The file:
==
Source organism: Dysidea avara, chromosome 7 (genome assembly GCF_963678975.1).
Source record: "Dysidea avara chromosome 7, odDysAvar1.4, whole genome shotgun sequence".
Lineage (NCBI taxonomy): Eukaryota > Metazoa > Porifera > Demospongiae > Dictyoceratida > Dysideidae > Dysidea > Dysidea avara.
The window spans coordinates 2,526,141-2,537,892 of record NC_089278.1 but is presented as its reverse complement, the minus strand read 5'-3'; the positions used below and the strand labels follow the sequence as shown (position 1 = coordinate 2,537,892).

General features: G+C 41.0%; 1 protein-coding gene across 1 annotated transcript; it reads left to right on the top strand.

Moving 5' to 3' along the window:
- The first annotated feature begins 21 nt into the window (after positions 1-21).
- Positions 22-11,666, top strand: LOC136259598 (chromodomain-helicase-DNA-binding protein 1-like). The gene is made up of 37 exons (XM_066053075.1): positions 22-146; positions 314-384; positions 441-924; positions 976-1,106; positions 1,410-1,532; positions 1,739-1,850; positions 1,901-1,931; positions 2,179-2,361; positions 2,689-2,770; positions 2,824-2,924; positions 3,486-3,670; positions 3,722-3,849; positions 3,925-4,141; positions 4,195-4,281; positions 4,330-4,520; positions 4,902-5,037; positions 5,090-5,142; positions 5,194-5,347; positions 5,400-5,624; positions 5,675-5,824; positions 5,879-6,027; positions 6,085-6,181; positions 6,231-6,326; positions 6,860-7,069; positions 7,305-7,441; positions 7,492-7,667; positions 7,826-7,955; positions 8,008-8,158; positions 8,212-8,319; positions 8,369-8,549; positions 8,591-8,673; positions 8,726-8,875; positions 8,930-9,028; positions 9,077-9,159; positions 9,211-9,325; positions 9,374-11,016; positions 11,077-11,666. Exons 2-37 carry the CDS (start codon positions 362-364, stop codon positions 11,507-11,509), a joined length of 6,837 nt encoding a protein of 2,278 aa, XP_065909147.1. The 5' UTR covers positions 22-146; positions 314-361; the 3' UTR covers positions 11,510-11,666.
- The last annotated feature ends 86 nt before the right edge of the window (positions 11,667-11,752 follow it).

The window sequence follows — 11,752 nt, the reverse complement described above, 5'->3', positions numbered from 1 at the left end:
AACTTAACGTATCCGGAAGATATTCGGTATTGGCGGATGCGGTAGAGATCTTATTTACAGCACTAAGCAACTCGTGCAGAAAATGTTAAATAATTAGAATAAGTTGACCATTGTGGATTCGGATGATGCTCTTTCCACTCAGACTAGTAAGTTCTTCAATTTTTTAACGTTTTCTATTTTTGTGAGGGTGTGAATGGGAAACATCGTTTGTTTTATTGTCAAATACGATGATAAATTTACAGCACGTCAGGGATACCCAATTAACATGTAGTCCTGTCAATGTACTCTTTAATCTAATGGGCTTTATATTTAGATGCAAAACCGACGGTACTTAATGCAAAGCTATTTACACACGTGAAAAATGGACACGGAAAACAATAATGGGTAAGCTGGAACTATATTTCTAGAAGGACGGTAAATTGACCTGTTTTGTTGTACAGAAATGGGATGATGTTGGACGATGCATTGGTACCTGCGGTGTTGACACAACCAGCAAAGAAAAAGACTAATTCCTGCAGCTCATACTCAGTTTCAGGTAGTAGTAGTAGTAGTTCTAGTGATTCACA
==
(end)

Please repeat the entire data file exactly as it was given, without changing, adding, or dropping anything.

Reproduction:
Source organism: Dysidea avara, chromosome 7 (genome assembly GCF_963678975.1).
Source record: "Dysidea avara chromosome 7, odDysAvar1.4, whole genome shotgun sequence".
Lineage (NCBI taxonomy): Eukaryota > Metazoa > Porifera > Demospongiae > Dictyoceratida > Dysideidae > Dysidea > Dysidea avara.
The window spans coordinates 2,526,141-2,537,892 of record NC_089278.1 but is presented as its reverse complement, the minus strand read 5'-3'; the positions used below and the strand labels follow the sequence as shown (position 1 = coordinate 2,537,892).

General features: G+C 41.0%; 1 protein-coding gene across 1 annotated transcript; it reads left to right on the top strand.

Moving 5' to 3' along the window:
- The first annotated feature begins 21 nt into the window (after positions 1-21).
- Positions 22-11,666, top strand: LOC136259598 (chromodomain-helicase-DNA-binding protein 1-like). The gene is made up of 37 exons (XM_066053075.1): positions 22-146; positions 314-384; positions 441-924; positions 976-1,106; positions 1,410-1,532; positions 1,739-1,850; positions 1,901-1,931; positions 2,179-2,361; positions 2,689-2,770; positions 2,824-2,924; positions 3,486-3,670; positions 3,722-3,849; positions 3,925-4,141; positions 4,195-4,281; positions 4,330-4,520; positions 4,902-5,037; positions 5,090-5,142; positions 5,194-5,347; positions 5,400-5,624; positions 5,675-5,824; positions 5,879-6,027; positions 6,085-6,181; positions 6,231-6,326; positions 6,860-7,069; positions 7,305-7,441; positions 7,492-7,667; positions 7,826-7,955; positions 8,008-8,158; positions 8,212-8,319; positions 8,369-8,549; positions 8,591-8,673; positions 8,726-8,875; positions 8,930-9,028; positions 9,077-9,159; positions 9,211-9,325; positions 9,374-11,016; positions 11,077-11,666. Exons 2-37 carry the CDS (start codon positions 362-364, stop codon positions 11,507-11,509), a joined length of 6,837 nt encoding a protein of 2,278 aa, XP_065909147.1. The 5' UTR covers positions 22-146; positions 314-361; the 3' UTR covers positions 11,510-11,666.
- The last annotated feature ends 86 nt before the right edge of the window (positions 11,667-11,752 follow it).

The window sequence follows — 11,752 nt, the reverse complement described above, 5'->3', positions numbered from 1 at the left end:
AACTTAACGTATCCGGAAGATATTCGGTATTGGCGGATGCGGTAGAGATCTTATTTACAGCACTAAGCAACTCGTGCAGAAAATGTTAAATAATTAGAATAAGTTGACCATTGTGGATTCGGATGATGCTCTTTCCACTCAGACTAGTAAGTTCTTCAATTTTTTAACGTTTTCTATTTTTGTGAGGGTGTGAATGGGAAACATCGTTTGTTTTATTGTCAAATACGATGATAAATTTACAGCACGTCAGGGATACCCAATTAACATGTAGTCCTGTCAATGTACTCTTTAATCTAATGGGCTTTATATTTAGATGCAAAACCGACGGTACTTAATGCAAAGCTATTTACACACGTGAAAAATGGACACGGAAAACAATAATGGGTAAGCTGGAACTATATTTCTAGAAGGACGGTAAATTGACCTGTTTTGTTGTACAGAAATGGGATGATGTTGGACGATGCATTGGTACCTGCGGTGTTGACACAACCAGCAAAGAAAAAGACTAATTCCTGCAGCTCATACTCAGTTTCAGGTAGTAGTAGTAGTAGTTCTAGTGATTCACA